The Berkeley Pit gets deeper
Skyrocketing electricity prices in Montana are indirectly raising the level of Butte's Berkeley Pit, a 900-foot-deep, 30 billion-gallon soup of acid-mine runoff that ranks as the nation's largest Superfund site.
In mid-July, copper-mining company Montana Resources suddenly halted its Butte operations, blaming high electrical rates for the shutdown. During normal operations, the mine is obligated to treat and recycle surface water from Butte's network of abandoned mines. The halt in operations allows untreated run-off from the highly acidic mine to flow directly into the pit at a rate of 4 to 5 million gallons per day - a 100 percent increase in overall daily flow.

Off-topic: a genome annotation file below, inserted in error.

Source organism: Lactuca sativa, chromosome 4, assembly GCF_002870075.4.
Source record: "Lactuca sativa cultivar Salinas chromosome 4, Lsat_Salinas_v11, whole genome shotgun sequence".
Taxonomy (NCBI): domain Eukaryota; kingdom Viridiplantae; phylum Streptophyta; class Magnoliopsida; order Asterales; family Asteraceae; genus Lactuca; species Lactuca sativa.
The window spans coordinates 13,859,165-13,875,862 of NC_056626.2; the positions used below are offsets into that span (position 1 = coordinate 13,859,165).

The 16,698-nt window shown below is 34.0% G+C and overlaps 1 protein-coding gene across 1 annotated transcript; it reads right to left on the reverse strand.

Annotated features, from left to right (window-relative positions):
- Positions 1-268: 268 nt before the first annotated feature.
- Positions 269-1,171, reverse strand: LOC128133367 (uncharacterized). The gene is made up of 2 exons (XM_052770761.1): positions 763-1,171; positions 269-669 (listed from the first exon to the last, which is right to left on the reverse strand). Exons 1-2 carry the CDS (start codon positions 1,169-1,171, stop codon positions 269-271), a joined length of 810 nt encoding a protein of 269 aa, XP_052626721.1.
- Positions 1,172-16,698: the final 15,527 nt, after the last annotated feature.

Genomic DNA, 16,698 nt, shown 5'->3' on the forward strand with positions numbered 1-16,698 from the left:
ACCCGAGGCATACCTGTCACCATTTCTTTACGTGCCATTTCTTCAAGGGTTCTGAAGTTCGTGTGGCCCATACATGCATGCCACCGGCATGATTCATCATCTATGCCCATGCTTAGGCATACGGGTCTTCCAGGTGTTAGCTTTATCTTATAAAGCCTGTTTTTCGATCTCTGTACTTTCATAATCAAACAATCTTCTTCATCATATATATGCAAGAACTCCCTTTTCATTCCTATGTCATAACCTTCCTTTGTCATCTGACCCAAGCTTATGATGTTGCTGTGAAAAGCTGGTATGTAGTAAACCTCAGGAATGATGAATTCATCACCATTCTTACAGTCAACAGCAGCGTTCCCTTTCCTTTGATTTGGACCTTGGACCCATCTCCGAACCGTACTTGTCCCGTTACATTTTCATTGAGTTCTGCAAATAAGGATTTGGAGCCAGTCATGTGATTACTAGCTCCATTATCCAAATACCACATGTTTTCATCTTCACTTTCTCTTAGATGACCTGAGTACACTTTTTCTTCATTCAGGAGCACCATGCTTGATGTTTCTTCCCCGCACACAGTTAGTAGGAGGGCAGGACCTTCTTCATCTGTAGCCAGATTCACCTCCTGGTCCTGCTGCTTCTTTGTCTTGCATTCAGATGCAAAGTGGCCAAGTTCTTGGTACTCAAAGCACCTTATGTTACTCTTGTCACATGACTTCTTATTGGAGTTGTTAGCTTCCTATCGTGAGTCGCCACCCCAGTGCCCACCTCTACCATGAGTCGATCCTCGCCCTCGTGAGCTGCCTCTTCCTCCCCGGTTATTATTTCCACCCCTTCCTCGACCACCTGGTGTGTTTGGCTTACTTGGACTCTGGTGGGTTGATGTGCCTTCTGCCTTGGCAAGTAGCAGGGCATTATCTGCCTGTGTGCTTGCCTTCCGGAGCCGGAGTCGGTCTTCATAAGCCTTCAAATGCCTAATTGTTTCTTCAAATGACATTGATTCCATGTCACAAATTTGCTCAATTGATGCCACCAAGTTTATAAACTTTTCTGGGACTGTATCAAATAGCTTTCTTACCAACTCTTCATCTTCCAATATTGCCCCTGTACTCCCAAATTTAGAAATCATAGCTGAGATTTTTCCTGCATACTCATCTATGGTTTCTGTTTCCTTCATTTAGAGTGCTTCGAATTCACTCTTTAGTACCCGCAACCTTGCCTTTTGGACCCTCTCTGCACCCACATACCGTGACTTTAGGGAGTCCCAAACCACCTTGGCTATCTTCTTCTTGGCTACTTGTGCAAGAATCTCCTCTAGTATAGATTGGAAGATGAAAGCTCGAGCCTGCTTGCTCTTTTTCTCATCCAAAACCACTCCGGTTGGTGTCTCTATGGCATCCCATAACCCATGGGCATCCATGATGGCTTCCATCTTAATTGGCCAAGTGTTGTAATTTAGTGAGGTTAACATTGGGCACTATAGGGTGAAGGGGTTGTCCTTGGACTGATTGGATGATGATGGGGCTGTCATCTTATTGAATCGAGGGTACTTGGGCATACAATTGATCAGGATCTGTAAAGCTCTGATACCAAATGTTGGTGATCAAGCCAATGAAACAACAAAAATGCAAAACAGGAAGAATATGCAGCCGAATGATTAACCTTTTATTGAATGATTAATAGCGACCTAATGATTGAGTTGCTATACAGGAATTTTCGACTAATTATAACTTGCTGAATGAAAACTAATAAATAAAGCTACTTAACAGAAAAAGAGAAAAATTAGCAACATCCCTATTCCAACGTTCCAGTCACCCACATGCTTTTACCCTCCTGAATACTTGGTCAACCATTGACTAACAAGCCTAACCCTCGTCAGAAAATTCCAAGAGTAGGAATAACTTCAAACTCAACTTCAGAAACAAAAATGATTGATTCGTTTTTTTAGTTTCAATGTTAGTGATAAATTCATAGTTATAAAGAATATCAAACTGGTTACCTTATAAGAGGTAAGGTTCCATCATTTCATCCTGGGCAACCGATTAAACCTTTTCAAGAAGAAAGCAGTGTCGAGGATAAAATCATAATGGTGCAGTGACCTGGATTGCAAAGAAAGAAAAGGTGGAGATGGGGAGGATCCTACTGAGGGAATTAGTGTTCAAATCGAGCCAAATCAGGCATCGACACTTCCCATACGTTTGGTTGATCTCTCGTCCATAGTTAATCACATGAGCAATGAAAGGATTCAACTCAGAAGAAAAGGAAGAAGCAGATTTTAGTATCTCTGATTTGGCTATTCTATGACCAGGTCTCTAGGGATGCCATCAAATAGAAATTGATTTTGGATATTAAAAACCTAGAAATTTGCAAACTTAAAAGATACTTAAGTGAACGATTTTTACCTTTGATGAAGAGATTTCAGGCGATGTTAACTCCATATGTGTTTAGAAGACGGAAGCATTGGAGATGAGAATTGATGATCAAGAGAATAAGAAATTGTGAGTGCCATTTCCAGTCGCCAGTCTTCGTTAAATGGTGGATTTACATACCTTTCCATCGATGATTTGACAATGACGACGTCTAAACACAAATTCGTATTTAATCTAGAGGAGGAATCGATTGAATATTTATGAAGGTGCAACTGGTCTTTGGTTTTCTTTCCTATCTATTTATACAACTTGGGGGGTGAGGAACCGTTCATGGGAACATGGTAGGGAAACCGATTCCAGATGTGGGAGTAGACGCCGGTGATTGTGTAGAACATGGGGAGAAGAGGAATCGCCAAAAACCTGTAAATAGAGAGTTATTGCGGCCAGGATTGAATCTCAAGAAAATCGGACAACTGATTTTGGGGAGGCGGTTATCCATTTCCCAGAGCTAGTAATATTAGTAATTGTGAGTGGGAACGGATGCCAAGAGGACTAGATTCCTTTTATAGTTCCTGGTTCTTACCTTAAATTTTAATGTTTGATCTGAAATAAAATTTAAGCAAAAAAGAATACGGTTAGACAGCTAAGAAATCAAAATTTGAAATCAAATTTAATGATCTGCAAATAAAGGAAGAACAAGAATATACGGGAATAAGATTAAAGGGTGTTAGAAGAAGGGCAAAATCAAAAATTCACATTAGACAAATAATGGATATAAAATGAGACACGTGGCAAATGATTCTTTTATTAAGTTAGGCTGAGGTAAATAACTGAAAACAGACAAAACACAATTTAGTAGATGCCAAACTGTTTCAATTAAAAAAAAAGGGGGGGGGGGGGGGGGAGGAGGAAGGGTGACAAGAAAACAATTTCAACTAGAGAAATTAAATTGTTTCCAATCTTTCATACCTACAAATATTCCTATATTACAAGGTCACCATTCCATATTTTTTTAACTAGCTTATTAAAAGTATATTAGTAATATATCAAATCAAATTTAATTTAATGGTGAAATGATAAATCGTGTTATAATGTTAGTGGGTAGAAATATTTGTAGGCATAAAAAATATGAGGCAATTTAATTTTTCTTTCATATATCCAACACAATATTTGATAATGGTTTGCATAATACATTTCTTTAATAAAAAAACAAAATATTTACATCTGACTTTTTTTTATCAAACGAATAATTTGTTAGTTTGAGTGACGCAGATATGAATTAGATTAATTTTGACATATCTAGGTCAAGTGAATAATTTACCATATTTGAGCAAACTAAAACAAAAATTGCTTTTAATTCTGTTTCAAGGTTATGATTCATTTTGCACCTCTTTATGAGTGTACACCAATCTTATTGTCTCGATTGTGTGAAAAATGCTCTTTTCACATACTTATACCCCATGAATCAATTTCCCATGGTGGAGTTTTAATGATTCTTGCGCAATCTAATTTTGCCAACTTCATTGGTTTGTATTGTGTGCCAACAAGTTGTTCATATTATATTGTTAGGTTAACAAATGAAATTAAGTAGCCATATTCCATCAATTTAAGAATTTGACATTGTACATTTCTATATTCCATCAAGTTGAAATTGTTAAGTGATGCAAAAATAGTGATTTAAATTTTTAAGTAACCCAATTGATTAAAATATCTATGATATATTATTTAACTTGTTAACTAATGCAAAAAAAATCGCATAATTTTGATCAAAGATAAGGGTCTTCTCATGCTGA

Russ Forba, project director for the Environmental Protection Agency office in Helena, says this significantly changes the cleanup plan for the Berkeley Pit. If the acidic flow continues, he says, the existing 2021 cleanup deadline would be moved up to 2011.
Forba also says Montana Resources must resume mining or submit new plans for its wastewater to the EPA by Jan. 1. Because treating mine runoff costs more than mining, company spokesman Steve Walsh expects Montana Resources to restart its operations before the deadline. A treatment plant would cost an estimated $15 million to build, and $3 to $4 million to operate each year, he says.
No matter what happens this fall, says Jim Jensen, executive director of the Montana Environmental Information Center in Helena, the EPA and Montana Resources will eventually "have to face the reality of treating the water in the pit. The fact that less water flows when (Montana Resources) is mining only postpones the inevitable."